Alzheimer’s disease is the most common form of dementia, accounting for 60% to 80% of dementia cases, according to the Alzheimer’s Association. While current research suggests alcohol use disorder is a risk factor in Alzheimer’s disease, the impact alcohol use disorder has on Alzheimer's disease pathology is an area of continued research.
In a new preclinical study, scientists at Wake Forest University School of Medicine showed that even modest amounts of alcohol can accelerate brain atrophy, which is the loss of brain cells, and increase the number of amyloid plaques, which are the accumulation of toxic proteins in Alzheimer’s disease.
The study appears in the February issue of Neurobiology of Disease.
“These findings suggest alcohol might accelerate the pathological cascade of Alzheimer’s disease in its early stages,” said Shannon Macauley, Ph.D., associate professor of physiology and pharmacology at Wake Forest University School of Medicine.
The study was a collaboration led by Macauley and Jeffrey Weiner, Ph.D., professor of physiology and pharmacology at Wake Forest University School of Medicine, through the medical school’s Alzheimer’s Disease Research Center and Translational Alcohol Research Center.
Using mouse models of Alzheimer’s disease-related pathology, researchers used a 10-week chronic drinking approach where mice were given the choice to drink water or alcohol, mimicking human behavior regarding alcohol consumption. They then explored how voluntary, moderate consumption of alcohol altered healthy brain function and behavior and whether it altered the pathology associated with the early stages of Alzheimer’s disease.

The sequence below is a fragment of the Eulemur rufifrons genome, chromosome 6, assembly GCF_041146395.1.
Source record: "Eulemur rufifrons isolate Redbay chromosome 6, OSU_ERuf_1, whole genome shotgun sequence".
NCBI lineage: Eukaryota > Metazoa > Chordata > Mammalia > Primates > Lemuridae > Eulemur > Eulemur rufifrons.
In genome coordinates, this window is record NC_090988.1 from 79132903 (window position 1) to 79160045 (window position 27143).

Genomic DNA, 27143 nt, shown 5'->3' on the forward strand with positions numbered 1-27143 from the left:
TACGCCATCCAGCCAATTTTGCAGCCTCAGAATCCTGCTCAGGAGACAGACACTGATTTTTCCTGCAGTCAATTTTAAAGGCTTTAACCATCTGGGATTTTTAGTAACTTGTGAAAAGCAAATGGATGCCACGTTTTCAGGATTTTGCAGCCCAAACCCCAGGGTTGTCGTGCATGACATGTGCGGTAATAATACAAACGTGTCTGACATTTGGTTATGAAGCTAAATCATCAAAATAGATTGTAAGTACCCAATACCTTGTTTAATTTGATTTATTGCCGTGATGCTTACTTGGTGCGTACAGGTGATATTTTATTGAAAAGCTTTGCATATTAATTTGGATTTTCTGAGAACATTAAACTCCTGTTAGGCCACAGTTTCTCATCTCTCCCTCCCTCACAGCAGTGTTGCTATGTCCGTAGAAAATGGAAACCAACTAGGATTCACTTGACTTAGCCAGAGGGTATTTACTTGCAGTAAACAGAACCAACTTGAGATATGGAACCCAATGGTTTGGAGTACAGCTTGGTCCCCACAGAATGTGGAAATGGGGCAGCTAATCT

The researchers found that alcohol increased brain atrophy and caused an increased number of amyloid plaques including a greater number of smaller plaques, potentially setting the stage for increased plaque proliferation in later life.
Interestingly, researchers also noted that acute withdrawal of alcohol increased the levels of amyloid-beta, which is a key component of amyloid plaques that accumulate in Alzheimer’s disease.
Further analysis showed that chronic alcohol exposure poorly regulated brain and peripheral metabolism—another way to accelerate Alzheimer’s disease pathology. Macauley previously showed that elevated blood sugar increases amyloid-beta and amyloid plaques. In the current study, researchers found that even moderate drinking caused elevations in blood sugar and markers of insulin resistance, which increases the risk not only for Alzheimer’s disease but also for other diseases such as type 2 diabetes and cardiovascular disease.
The study also found that moderate alcohol use altered anxiety and dementia-related behaviors.
“These preclinical findings suggest that even moderate consumption of alcohol can result in brain injury,” Macauley said. “Alcohol consumption may be a modifiable risk factor for Alzheimer’s disease and dementia.”
This study was supported by the National Institute on Alcohol Abuse and Alcoholism Grant No. P50AA026117, National Institute on Aging Grant P30AG072947, National Institute of Aging Grant No. R01AG068330, National Institute on Alcohol Abuse and Alcoholism Grant T32AA007565, National Institute on Aging Grant No. K01AG050719, BrightFocus Foundation Grant No. A20201775S, and grant from the Averill Foundation.
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